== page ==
– Shareholders of Black Spade Acquisition request refund of over 80% of their shares in proposed merger with VinFast.
– VinFast delays plans for $4 billion U.S. electric vehicle plant, pushing back production to 2025.
In an unexpected twist, shareholders of Black Spade Acquisition (BSA), a Special Purpose Acquisition Company (SPAC), have requested a refund of more than 80% of their shares. This isn’t exactly a glowing endorsement of their confidence in the proposed merger with Vietnamese electric car maker, VinFast. In the financial equivalent of a trust fall, it seems VinFast was left hanging, with only a paltry $28.56 million left in escrow. Maybe they should have printed more “I believe in VinFast” bumper stickers.
This blow comes not too long after VinFast decided to hit the snooze button on their plans to build a $4 billion U.S. electric vehicle plant in North Carolina. Originally slated to begin churning out vehicles in 2024, this date has now been pushed back to 2025. Seems like someone’s been taking project management lessons from the Department of Motor Vehicles.
The Hong Kong-based BSA is, as you might say, in the entertainment business. And by “entertainment,” I mean they initially sought to merge with a company in that field. But, as fate would have it, they instead turned their eyes to the auto industry, setting their sights on VinFast. A surprise merger was announced in May in an attempt to list the carmaker on the New York Stock Exchange. But, like a Hollywood sequel nobody asked for, the plot took an unexpected turn when BSA was delisted from NYSE and joined the secondary NYSE American, a market for smaller-cap companies that usually experience lower liquidity.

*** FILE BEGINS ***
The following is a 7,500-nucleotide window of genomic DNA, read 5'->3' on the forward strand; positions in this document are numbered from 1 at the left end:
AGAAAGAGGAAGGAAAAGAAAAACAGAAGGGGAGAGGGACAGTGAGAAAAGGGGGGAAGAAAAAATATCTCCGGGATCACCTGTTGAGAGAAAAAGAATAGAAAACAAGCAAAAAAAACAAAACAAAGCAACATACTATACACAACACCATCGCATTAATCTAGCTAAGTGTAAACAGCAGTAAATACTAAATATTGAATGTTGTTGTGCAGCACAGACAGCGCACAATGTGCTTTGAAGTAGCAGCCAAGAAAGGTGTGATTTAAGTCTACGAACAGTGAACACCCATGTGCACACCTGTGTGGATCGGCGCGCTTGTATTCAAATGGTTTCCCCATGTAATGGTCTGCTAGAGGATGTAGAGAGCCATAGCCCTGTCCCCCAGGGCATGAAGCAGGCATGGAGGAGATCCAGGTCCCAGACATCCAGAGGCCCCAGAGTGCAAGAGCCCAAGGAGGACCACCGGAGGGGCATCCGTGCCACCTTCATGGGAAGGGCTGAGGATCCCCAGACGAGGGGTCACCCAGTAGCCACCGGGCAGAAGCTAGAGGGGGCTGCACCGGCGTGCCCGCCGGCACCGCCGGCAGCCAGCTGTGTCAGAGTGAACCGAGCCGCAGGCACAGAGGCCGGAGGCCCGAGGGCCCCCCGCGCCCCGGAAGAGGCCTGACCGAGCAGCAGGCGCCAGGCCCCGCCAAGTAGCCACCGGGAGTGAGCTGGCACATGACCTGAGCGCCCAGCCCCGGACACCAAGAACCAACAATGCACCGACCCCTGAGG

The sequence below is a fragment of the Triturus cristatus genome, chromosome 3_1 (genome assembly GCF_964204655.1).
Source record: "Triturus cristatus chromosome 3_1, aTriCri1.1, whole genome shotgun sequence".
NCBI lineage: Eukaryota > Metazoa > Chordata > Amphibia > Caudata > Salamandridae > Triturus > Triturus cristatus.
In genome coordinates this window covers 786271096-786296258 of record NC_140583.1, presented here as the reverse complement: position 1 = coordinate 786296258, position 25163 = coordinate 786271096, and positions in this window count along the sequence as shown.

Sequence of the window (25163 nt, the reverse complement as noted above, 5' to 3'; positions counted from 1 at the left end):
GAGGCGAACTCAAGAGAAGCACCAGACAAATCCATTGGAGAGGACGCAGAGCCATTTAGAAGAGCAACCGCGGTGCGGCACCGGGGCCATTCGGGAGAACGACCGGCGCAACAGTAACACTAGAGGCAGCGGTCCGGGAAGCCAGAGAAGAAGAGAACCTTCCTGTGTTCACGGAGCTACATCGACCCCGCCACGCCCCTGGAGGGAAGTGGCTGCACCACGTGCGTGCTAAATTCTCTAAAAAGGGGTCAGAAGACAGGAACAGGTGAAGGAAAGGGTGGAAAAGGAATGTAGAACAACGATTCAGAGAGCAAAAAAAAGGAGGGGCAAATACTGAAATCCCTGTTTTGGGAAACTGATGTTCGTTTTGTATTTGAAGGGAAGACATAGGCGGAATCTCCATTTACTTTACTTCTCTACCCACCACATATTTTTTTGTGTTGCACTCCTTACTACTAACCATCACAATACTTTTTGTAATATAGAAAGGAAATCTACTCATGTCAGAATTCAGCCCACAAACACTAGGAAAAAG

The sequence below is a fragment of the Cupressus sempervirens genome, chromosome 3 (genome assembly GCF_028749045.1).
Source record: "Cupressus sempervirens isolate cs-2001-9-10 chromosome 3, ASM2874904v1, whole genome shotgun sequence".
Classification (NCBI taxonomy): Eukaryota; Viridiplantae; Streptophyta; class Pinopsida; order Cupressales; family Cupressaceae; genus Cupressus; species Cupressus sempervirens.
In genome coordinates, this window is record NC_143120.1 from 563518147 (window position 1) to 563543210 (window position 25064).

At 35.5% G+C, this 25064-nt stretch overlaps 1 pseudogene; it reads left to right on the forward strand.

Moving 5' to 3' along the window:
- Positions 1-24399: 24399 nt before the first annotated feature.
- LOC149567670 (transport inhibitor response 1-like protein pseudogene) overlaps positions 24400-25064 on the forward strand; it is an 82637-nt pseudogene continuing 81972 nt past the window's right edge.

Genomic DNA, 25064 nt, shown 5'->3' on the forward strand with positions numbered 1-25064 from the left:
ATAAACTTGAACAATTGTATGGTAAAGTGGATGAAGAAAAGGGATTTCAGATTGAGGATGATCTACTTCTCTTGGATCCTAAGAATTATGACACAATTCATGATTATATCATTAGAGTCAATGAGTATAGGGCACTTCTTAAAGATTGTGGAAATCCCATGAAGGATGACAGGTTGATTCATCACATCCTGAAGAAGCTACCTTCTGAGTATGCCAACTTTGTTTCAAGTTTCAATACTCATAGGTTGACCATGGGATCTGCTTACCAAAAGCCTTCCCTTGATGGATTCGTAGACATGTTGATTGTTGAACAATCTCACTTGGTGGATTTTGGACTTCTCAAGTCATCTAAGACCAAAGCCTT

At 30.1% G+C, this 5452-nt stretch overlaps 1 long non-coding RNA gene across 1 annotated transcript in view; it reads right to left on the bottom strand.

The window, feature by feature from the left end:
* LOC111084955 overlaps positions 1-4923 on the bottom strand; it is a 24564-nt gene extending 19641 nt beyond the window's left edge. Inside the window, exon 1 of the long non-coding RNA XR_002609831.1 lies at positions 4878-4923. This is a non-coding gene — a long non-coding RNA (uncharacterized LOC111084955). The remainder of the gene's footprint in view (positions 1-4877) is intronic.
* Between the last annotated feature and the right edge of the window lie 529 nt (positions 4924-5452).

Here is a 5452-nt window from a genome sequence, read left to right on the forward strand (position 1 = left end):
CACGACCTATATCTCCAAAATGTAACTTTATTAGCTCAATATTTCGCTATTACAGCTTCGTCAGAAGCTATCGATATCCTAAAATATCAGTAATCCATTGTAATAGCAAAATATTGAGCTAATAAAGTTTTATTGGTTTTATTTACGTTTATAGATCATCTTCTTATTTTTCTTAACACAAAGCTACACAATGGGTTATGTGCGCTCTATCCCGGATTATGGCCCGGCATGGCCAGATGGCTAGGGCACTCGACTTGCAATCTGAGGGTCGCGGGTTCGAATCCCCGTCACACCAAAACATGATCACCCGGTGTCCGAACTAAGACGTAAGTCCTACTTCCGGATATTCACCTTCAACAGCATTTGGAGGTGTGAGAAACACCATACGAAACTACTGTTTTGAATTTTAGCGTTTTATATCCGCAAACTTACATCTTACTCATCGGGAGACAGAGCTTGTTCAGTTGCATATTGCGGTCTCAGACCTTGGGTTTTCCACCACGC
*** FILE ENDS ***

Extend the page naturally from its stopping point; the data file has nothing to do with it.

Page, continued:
VinFast, whose genesis was in 2017, and who has been attempting to sell EVs in the California market this year, previously shot for the stars with an Initial Public Offering in the U.S. on the Nasdaq. Under the ticker symbol “VFS”, they aimed for a valuation of a whopping $60 billion. Talk about electric dreams! The newly merged entity, however, was estimated to have a potential equity value of $23 billion by VinFast and BSA.
Despite the setback, VinFast has made assurances that this hiccup won’t affect their listing process or agreed upon valuation. Bold words for a company scrambling to maintain footing in an EV market dominated by the likes of Tesla and BYD. As the SPAC’s remaining shareholders voted to extend its lifespan by one year, just days before the end of its original two-year term, we can only wait and see how this electric saga plays out. Grab your popcorn, folks – this could get interesting.